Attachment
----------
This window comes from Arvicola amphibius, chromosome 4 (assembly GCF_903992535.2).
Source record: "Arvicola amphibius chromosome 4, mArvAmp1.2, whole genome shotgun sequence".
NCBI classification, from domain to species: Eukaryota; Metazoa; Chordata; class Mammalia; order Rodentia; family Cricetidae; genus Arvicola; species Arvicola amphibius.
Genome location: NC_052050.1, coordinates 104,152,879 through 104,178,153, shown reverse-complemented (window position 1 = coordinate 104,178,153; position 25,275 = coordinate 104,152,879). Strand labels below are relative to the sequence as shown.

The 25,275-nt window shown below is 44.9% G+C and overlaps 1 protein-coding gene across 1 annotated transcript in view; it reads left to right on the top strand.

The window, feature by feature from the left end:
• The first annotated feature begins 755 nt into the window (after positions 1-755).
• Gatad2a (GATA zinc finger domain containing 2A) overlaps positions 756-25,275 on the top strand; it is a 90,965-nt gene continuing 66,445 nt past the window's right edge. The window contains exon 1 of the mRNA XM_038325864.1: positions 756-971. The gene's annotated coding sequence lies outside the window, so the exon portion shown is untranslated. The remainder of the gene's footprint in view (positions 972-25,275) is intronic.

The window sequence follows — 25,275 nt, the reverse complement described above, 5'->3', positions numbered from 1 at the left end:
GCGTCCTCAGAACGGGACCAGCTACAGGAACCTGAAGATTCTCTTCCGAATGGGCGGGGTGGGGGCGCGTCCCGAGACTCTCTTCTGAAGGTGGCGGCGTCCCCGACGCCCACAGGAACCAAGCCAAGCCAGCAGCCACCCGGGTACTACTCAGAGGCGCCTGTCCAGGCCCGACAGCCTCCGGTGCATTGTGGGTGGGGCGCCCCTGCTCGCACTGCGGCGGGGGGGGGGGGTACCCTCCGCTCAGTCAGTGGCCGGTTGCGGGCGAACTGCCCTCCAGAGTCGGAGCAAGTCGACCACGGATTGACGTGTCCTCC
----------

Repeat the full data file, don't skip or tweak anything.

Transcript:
This window comes from Arvicola amphibius, chromosome 4 (assembly GCF_903992535.2).
Source record: "Arvicola amphibius chromosome 4, mArvAmp1.2, whole genome shotgun sequence".
NCBI classification, from domain to species: Eukaryota; Metazoa; Chordata; class Mammalia; order Rodentia; family Cricetidae; genus Arvicola; species Arvicola amphibius.
Genome location: NC_052050.1, coordinates 104,152,879 through 104,178,153, shown reverse-complemented (window position 1 = coordinate 104,178,153; position 25,275 = coordinate 104,152,879). Strand labels below are relative to the sequence as shown.

The 25,275-nt window shown below is 44.9% G+C and overlaps 1 protein-coding gene across 1 annotated transcript in view; it reads left to right on the top strand.

The window, feature by feature from the left end:
• The first annotated feature begins 755 nt into the window (after positions 1-755).
• Gatad2a (GATA zinc finger domain containing 2A) overlaps positions 756-25,275 on the top strand; it is a 90,965-nt gene continuing 66,445 nt past the window's right edge. The window contains exon 1 of the mRNA XM_038325864.1: positions 756-971. The gene's annotated coding sequence lies outside the window, so the exon portion shown is untranslated. The remainder of the gene's footprint in view (positions 972-25,275) is intronic.

The window sequence follows — 25,275 nt, the reverse complement described above, 5'->3', positions numbered from 1 at the left end:
GCGTCCTCAGAACGGGACCAGCTACAGGAACCTGAAGATTCTCTTCCGAATGGGCGGGGTGGGGGCGCGTCCCGAGACTCTCTTCTGAAGGTGGCGGCGTCCCCGACGCCCACAGGAACCAAGCCAAGCCAGCAGCCACCCGGGTACTACTCAGAGGCGCCTGTCCAGGCCCGACAGCCTCCGGTGCATTGTGGGTGGGGCGCCCCTGCTCGCACTGCGGCGGGGGGGGGGGGTACCCTCCGCTCAGTCAGTGGCCGGTTGCGGGCGAACTGCCCTCCAGAGTCGGAGCAAGTCGACCACGGATTGACGTGTCCTCC